On the plus side, her new father possessed the only television set she had ever had. She imitated everything she saw, showing her mother the correct way to hold a cigarette for the first time at the age of ten. Lucille Ball was generally regarded as the best.

Her first band in elementary school was Bobbie and the Bernsteins. She was Bobbie, backed by twin sisters, her closest friends at school. She never invited them over to her house out of fear. One of her classmates told her, "Barbara, please don't sing anymore."

For her fourteenth birthday, her mother nixed the idea of going to see My Fair Lady. Instead, her and her friend Anita Sussman saw The Diary of Anne Frank. At first she cried at the bracing similarities of her own existence, but afterwards it occurred to her as if there had never been a question: that part was made for her.

With her family in tatters, she sought a second home and found it in Jimmy and Muriel Choy, a Chinese couple who owned a restaurant on Nostrand Avenue. Kosher food had the disadvantage of being associated with her awful parents; Chinese food meant magnificent life in comparison. She schlepped from table to table as a waitress, the only Jewish one they had.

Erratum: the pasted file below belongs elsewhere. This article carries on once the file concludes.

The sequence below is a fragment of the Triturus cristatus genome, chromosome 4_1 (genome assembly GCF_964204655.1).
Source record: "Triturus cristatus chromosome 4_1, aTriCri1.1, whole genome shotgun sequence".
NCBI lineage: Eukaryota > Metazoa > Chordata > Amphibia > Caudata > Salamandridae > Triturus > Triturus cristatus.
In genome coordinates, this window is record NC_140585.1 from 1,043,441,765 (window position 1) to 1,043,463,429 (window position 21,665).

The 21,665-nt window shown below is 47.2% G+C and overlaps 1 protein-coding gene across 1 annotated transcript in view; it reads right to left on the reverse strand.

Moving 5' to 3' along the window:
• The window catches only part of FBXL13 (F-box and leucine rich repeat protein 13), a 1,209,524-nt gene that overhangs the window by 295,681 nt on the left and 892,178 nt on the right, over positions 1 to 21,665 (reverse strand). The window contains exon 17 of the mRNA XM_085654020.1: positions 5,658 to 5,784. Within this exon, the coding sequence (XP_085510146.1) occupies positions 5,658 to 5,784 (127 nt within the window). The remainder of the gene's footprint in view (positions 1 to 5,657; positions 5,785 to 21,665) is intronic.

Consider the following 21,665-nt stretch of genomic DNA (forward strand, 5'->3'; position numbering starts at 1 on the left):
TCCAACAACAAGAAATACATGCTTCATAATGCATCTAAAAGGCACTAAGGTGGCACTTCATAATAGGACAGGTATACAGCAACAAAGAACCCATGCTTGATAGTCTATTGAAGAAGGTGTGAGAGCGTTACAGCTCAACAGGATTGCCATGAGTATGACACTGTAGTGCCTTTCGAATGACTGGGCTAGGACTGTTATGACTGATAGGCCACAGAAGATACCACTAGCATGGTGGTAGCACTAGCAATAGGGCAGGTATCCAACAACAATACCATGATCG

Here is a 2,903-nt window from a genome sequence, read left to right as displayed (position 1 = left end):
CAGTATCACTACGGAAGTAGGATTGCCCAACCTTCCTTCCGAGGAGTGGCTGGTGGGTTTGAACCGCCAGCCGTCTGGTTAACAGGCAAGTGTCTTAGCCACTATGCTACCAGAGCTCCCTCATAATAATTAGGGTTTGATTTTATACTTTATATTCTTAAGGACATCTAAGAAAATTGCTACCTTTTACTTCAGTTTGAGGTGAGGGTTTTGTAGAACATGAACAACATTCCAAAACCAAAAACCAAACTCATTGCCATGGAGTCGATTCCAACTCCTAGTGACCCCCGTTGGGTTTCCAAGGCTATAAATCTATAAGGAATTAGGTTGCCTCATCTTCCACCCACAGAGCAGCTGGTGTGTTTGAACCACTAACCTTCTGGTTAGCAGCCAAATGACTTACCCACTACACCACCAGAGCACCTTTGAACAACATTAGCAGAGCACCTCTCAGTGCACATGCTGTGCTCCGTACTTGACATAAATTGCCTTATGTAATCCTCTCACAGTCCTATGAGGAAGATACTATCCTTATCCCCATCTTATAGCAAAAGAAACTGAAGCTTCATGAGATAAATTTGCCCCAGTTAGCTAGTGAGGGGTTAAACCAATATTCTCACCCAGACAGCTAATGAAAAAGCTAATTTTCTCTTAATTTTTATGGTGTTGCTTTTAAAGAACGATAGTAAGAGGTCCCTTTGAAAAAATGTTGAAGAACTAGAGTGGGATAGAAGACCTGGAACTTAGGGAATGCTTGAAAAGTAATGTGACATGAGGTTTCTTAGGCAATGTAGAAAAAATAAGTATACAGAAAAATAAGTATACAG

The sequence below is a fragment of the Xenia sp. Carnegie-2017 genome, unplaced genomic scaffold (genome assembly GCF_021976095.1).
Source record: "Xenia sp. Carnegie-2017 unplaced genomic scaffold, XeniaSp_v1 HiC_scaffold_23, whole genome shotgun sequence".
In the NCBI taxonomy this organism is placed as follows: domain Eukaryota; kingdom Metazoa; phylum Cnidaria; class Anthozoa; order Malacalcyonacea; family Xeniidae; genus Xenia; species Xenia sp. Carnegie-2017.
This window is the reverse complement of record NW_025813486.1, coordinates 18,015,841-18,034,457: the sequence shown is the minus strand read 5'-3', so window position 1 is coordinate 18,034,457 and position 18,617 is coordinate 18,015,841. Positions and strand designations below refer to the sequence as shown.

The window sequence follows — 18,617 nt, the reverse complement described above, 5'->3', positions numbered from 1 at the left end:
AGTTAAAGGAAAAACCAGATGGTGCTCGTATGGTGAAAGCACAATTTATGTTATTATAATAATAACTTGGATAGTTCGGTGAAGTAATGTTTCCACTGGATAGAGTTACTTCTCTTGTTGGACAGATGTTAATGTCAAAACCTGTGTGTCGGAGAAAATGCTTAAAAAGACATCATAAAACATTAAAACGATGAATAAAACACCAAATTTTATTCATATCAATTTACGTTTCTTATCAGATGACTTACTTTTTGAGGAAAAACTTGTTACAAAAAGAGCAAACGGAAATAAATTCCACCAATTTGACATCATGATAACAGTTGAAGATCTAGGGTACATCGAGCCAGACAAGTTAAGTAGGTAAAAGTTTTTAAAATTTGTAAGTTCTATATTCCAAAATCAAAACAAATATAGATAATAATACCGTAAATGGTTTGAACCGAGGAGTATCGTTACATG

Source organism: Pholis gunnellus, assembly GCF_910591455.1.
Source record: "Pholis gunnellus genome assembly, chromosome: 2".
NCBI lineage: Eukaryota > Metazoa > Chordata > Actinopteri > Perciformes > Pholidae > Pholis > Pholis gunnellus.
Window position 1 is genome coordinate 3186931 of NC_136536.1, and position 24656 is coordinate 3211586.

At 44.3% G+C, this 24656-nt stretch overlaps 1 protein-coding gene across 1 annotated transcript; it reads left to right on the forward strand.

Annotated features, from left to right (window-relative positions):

High school was a different matter. Her desire to perform became a singular force of will, the only one she required. She had never been identified as gifted in school, but a mandatory IQ test quickly revealed the truth. With a quotient of 124, she was quickly shuttled into the honors classes. Still, she did not fit in with the smart students, and she ate alone. One teacher called her "self-centered."

Sex was taboo in her home. Information had to be attained through other avenues. She asked Muriel Choy whether the man was always on top during intercourse. Muriel responded, "Not necessarily."

Her first romance was with the best-looking guy in her theater troupe. She had always been considered the ugliest girl in school. He did more than admit she wasn't: he told her she was attractive, the first person who had ever done so. Her second boyfriend was a black guy named Teddy. People were absolutely flabbergasted.

The pace of things began to pick up, even if the world wasn't exactly to her liking. She auditioned for Otto Preminger's cinematic version of the Joan of Arc story, Saint Joan. They chose a gentile. Her mother separated from her abusive stepfather and had to sue for a measly $37 a week. To make ends meet, her mother sold undergarments in her building's laundry room and asked her daughter to steal milk bottles from where they sat outside their neighbor's doors.